Coq au Vin

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Coq au Vin is a classic French stewed chicken recipe, with bacon, mushrooms, and pearl onions.

Photography Credit: Sally Vargas

Coq au Vin is a classic French dish of chicken cooked in red wine, a surprisingly easy way to make delectable chicken. I consulted recipes from several sources to make this one.

Coq au Vin

One tip in particular from Julia Child is to blanch the bacon slices first. We didn’t do this the first time we made it and the result was almost too salty. So, next time we blanched the bacon. It removes some of the saltiness from the bacon before you cook with it.

Coq au Vin Recipe

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  • Yield: Serves 6

Ingredients

  • 1/2 lb bacon slices
  • 20 peeled pearl onions, or 1 large yellow onion, sliced
  • 6 whole, skin-on chicken legs (with thighs attached), about 4 pounds (excess fat trimmed)
  • 6 garlic cloves, peeled
  • Salt and pepper to taste
  • 2 cups chicken stock
  • 2 cups red wine (pinot noir, burgundy, or zinfandel)
  • 2 bay leaves
  • Several fresh thyme sprigs
  • Several fresh parsley sprigs
  • 1/2 lb button mushrooms, trimmed and sliced or quartered
  • 2 Tbsp butter
  • Chopped fresh parsley for garnish

Method

1 Blanch the bacon to remove some of its saltiness. Drop the bacon into a saucepan of cold water, covered by a couple of inches. Bring to a boil, simmer for 5 minutes, drain. Rinse in cold water, pat dry with paper towels. Cut the bacon into 1 inch by 1/4-inch pieces.

2 Brown the bacon: Heat a Dutch oven large enough to hold the chicken on medium high heat. Add the bacon pieces and cook them until browned. Use a slotted spoon to remove the cooked bacon and set aside.

4 Brown the chicken and onions: Keep the bacon fat in the pan. Pat the chicken dry with paper towels and season all sides with salt and pepper.

Working in batches if necessary, add the chicken, skin side down, to the hot pan. Brown the chicken well, on all sides, about 10 minutes.

Add the onions and garlic and cook a few minutes more. Spoon off any excess fat from the pot.

5 Add chicken stock, wine, herbs, bacon, then simmer: Add the chicken stock, wine, and herbs. Add back the bacon. Lower heat to a simmer. Cover and cook for 20 to 25 minutes, or until chicken is tender and cooked through. (A thermometer inserted into the thickest part of the chicken should register 165°F.)

Remove chicken and onions to a separate platter. Remove the bay leaves, herb sprigs, garlic, and discard.

6 Make a sauce with mushrooms: Add mushrooms to the remaining liquid and increase the heat to high. Boil quickly to reduce the liquid by three fourths until it becomes thick and saucy.

Lower the heat, stir in the butter. Return the chicken and onions to the pan to reheat and coat with sauce. Add more salt and pepper to taste. Garnish with parsley and serve.

7 Serve: Serve with potatoes or over egg noodles. Peas make a good side for this dish.

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Links:

Julia Child's Coq au Vin Recipe on Leite's Culinaria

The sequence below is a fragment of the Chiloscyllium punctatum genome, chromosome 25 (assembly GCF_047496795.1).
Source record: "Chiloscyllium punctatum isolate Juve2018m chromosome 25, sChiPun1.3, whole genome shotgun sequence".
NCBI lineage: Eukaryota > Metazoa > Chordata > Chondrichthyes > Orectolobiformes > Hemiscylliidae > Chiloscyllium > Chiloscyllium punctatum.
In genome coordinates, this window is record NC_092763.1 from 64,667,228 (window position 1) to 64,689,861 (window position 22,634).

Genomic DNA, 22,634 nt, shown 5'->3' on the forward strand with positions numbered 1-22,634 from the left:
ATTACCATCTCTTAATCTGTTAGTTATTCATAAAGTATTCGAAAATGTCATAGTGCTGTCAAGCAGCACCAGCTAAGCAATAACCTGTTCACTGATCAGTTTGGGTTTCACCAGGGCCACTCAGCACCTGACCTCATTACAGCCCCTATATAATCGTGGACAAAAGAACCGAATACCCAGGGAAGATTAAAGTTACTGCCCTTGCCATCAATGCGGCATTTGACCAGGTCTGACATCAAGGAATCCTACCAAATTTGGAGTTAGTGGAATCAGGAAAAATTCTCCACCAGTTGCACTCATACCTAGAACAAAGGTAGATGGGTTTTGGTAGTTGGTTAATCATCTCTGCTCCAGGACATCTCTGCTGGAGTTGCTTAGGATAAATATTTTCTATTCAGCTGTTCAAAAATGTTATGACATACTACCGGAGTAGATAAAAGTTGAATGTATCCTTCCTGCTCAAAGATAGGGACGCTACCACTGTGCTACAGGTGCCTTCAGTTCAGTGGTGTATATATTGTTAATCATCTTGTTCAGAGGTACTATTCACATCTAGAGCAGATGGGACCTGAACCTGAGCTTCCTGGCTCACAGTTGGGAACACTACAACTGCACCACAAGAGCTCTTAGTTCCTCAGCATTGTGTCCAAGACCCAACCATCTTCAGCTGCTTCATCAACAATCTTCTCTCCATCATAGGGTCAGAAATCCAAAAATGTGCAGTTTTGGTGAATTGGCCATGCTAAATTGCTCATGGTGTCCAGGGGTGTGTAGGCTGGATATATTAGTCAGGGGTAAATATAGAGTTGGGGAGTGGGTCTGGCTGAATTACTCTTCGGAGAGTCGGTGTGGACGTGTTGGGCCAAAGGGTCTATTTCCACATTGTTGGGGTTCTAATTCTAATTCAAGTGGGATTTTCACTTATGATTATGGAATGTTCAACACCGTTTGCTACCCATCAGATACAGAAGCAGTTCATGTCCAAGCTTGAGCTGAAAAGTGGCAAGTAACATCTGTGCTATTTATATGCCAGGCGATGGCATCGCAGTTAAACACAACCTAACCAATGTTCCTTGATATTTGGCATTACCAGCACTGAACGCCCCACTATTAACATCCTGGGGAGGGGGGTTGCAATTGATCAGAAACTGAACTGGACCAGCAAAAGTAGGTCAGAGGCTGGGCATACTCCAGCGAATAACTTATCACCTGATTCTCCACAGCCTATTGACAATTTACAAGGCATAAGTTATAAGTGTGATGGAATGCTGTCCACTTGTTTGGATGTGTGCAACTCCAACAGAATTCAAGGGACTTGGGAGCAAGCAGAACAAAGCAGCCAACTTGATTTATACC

Coq au Vin

Showing 4 of 42 Comments

  • Bree

    This is my first time commenting on your blog Elise, but this is certainly not the first recipe I have tried. I love your site and should comment more often. I love the new ideas I get, and I certainly appreciate the great step by step instructions when I’m trying new techniques. Your photos are also fabulous!

    I made this for the fourth? fifth? or something time tonight. It is delicious and I think this time it turned out the best. I didn’t blanch the bacon, simply because I was lazy. I didn’t find it overly salty, though I didn’t add any extra salt. I used a whole chicken that I cut into pieces (first time trying that). I served it with egg noodles. I found it relatively easy to make. Highly recommended dish.

  • Rosalyn

    The definition of the word “coq” is male, i.e. the rooster is used to create the traditional coq au vin recipe, otherwise it’s just a chicken casserole and not a true coq au vin.

  • Nina

    My mother coming from the french-speaking part of Belgium, she sometimes cooked coq au vin for the family. But until recently, I had never tried to cook it myself. When I found this recipe here, I decided to give it a try. And I must admit that I liked it even better than my mother’s version of this classic dish!

    Blanching the bacon worked out fine, and the sauce was way better and the taste more intense than I remembered it (I used a Bordeaux, by the way). Very good!

    Thanks, Nina (from northern Germany)

  • Sheeijan

    I made this tonight using a lovely zinfandel from Edmeades. The chicken turned out very dark (almost purplish), which made my husband suspicious, but it tasted just fine. Blanching the bacon made a difference, I think, and wasn’t too hard a step all things considered. I think it took me about 1 1/2 hours all told to make this, for those who might be wondering. The boiling at the end to a saucy consistency took longer than I thought it would. One of the better coq au vin recipes I’ve tried, and one I will be doing again.

  • John

    Great recipe, and it scales down quite easily as well. I tried it with just one boneless chicken breast and Merlot for the wine.

    Only one problem. I ate half the bacon while going through the remainder of step 2!

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